You absolutely should not feel obligated to get cards and gifts for someone who has not lived up to who they’re supposed to be. If your mom hasn’t been a mom, do not celebrate Mother’s Day. If your dad is never around and never calls, why celebrate Father’s Day? Do not celebrate a boss who abuses their position and power. These should be no brainers, but the capitalization of these holidays almost always leaves conflicted emotions regarding the choice.


Another issue is that some of these holidays are seriously redundant. We are expected to celebrate our lovers both on Valentine’s Day and Sweetest Day. Why do we need two holidays that celebrate practically the same thing? Certainly the argument can be made that Valentine’s Day is about all types of love; but romantic lovers are the dominant focus of the holiday, so there is no reason Sweetest Day should even exist.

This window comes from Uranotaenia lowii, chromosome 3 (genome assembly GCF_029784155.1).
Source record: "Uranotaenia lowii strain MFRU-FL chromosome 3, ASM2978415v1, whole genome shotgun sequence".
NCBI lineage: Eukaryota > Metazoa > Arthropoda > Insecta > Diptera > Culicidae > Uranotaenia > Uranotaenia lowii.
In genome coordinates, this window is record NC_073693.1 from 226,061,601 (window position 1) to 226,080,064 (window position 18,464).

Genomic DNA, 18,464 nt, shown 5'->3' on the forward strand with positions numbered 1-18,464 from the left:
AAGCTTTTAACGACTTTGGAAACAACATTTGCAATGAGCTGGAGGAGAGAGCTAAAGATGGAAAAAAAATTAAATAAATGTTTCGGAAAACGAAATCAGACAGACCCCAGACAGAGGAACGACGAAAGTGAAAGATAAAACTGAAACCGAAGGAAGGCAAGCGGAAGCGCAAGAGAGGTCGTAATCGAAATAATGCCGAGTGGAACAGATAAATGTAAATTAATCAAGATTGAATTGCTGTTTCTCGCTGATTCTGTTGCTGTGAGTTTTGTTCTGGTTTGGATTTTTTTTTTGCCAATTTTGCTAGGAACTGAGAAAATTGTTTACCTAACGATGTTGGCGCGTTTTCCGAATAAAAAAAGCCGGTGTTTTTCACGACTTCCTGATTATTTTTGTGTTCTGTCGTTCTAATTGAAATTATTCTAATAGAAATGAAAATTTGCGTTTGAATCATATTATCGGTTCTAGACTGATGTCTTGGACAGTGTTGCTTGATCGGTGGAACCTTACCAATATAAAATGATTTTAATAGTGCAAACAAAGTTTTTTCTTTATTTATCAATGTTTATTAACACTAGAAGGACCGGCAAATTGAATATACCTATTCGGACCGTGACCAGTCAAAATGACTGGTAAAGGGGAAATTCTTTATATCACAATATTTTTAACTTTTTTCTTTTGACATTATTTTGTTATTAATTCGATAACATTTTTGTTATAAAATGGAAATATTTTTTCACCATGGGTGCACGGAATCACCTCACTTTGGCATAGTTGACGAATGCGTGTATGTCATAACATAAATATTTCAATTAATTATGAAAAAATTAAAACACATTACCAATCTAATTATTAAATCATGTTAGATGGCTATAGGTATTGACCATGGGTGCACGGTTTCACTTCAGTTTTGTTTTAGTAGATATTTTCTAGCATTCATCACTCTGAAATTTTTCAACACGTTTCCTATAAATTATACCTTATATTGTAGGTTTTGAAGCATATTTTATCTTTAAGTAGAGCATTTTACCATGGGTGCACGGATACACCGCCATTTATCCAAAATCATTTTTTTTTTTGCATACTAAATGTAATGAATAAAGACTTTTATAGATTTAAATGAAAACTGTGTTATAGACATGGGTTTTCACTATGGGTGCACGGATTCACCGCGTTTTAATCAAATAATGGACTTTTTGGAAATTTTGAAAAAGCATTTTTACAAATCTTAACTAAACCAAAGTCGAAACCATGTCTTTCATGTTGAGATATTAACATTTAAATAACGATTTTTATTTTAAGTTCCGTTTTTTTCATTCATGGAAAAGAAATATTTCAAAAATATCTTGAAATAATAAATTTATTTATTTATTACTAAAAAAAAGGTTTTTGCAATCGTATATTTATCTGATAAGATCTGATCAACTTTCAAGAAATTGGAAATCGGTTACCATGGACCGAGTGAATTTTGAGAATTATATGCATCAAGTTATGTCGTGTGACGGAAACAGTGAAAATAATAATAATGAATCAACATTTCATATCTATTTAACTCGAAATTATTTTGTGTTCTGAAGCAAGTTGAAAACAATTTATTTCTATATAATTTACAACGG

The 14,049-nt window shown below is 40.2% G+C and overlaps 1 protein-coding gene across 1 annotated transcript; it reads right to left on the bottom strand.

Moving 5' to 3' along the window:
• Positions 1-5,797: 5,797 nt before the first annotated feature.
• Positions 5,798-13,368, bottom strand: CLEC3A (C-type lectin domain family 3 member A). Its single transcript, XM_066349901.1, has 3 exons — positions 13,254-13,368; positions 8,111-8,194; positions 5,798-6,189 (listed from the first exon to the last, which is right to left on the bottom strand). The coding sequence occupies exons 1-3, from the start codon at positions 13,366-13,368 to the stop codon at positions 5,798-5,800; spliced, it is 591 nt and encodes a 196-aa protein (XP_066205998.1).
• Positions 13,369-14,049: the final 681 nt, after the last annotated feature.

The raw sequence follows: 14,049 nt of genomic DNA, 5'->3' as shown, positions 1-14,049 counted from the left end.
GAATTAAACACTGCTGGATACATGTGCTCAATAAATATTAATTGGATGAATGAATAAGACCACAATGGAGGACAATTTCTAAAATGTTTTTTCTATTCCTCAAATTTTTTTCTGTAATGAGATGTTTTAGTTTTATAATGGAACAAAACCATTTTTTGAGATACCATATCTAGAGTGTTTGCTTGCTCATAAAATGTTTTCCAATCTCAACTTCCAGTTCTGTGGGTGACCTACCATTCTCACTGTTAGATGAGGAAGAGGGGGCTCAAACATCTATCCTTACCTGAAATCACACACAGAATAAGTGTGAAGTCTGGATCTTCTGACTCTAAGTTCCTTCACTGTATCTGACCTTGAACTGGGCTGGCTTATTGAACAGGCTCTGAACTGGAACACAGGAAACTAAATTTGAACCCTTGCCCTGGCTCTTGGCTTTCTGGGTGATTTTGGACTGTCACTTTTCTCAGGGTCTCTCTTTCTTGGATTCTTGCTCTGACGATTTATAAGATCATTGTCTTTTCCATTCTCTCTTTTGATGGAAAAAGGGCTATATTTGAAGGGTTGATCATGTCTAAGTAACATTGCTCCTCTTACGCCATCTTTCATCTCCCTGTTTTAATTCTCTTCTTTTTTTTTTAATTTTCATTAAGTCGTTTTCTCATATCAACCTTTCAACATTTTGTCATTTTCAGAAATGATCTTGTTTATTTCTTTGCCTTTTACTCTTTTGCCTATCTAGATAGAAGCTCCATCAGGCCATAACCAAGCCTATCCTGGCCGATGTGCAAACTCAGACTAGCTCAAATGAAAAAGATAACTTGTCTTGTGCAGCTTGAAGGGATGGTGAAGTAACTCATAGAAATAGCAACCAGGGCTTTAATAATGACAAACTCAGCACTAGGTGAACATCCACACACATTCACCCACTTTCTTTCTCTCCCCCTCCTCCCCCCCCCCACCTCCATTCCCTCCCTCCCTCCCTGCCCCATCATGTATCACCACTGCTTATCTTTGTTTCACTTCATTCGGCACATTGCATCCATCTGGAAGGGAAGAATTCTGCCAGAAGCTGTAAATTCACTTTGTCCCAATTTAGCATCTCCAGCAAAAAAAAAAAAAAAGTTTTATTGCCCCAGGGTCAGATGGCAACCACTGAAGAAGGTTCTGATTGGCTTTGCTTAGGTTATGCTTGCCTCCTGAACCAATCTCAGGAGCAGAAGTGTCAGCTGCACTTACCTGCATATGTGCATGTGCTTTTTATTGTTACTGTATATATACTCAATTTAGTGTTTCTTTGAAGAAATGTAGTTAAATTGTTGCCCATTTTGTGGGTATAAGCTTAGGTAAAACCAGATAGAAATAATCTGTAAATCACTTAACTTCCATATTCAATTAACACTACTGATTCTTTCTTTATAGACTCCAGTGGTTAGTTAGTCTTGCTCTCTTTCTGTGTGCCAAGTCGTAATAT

Also consider that grandparents are mothers and fathers as well. More often than not, grandparents are roped into Mother’s and Father’s Day. So why do we have a Grandparents Day at all? Why not just have one holiday to celebrate both? The answer is simple: money. As long as Hallmark and other companies can make a profit, occasions will be capitalized upon. More holidays will pop up as the years continue, and we will all feel obligated to celebrate them. The truth of the matter is that these holidays shouldn’t exist. They are completely pointless. The feeling of obligation ruins the meaning of the holidays, and their overall existence is genuinely unsettling.